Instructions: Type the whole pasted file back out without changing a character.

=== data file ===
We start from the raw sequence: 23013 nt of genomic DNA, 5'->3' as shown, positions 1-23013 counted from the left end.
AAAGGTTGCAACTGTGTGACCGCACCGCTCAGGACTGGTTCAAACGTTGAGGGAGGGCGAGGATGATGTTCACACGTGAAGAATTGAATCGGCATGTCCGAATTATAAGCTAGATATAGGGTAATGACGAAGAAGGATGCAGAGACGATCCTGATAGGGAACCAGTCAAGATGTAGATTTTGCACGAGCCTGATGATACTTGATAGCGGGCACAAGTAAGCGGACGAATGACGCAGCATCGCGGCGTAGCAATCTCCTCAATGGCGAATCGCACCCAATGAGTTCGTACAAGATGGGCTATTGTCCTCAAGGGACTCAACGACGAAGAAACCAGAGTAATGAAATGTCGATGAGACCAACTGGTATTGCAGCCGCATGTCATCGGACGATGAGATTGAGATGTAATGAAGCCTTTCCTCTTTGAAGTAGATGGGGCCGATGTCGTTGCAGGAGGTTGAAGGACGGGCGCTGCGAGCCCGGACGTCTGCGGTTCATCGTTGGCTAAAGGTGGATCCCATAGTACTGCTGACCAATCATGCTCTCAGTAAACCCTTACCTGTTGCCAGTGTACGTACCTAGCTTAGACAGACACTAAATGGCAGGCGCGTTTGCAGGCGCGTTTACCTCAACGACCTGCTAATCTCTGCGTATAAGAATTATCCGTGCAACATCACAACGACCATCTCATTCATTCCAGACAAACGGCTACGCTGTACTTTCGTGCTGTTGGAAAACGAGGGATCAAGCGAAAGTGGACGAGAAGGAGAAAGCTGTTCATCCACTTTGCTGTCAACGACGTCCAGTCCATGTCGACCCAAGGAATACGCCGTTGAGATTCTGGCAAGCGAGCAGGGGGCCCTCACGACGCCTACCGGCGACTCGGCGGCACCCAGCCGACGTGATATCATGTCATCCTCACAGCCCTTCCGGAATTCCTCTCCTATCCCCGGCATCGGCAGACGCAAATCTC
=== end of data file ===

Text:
We start from the raw sequence: 23013 nt of genomic DNA, 5'->3' as shown, positions 1-23013 counted from the left end.
AAAGGTTGCAACTGTGTGACCGCACCGCTCAGGACTGGTTCAAACGTTGAGGGAGGGCGAGGATGATGTTCACACGTGAAGAATTGAATCGGCATGTCCGAATTATAAGCTAGATATAGGGTAATGACGAAGAAGGATGCAGAGACGATCCTGATAGGGAACCAGTCAAGATGTAGATTTTGCACGAGCCTGATGATACTTGATAGCGGGCACAAGTAAGCGGACGAATGACGCAGCATCGCGGCGTAGCAATCTCCTCAATGGCGAATCGCACCCAATGAGTTCGTACAAGATGGGCTATTGTCCTCAAGGGACTCAACGACGAAGAAACCAGAGTAATGAAATGTCGATGAGACCAACTGGTATTGCAGCCGCATGTCATCGGACGATGAGATTGAGATGTAATGAAGCCTTTCCTCTTTGAAGTAGATGGGGCCGATGTCGTTGCAGGAGGTTGAAGGACGGGCGCTGCGAGCCCGGACGTCTGCGGTTCATCGTTGGCTAAAGGTGGATCCCATAGTACTGCTGACCAATCATGCTCTCAGTAAACCCTTACCTGTTGCCAGTGTACGTACCTAGCTTAGACAGACACTAAATGGCAGGCGCGTTTGCAGGCGCGTTTACCTCAACGACCTGCTAATCTCTGCGTATAAGAATTATCCGTGCAACATCACAACGACCATCTCATTCATTCCAGACAAACGGCTACGCTGTACTTTCGTGCTGTTGGAAAACGAGGGATCAAGCGAAAGTGGACGAGAAGGAGAAAGCTGTTCATCCACTTTGCTGTCAACGACGTCCAGTCCATGTCGACCCAAGGAATACGCCGTTGAGATTCTGGCAAGCGAGCAGGGGGCCCTCACGACGCCTACCGGCGACTCGGCGGCACCCAGCCGACGTGATATCATGTCATCCTCACAGCCCTTCCGGAATTCCTCTCCTATCCCCGGCATCGGCAGACGCAAATCTC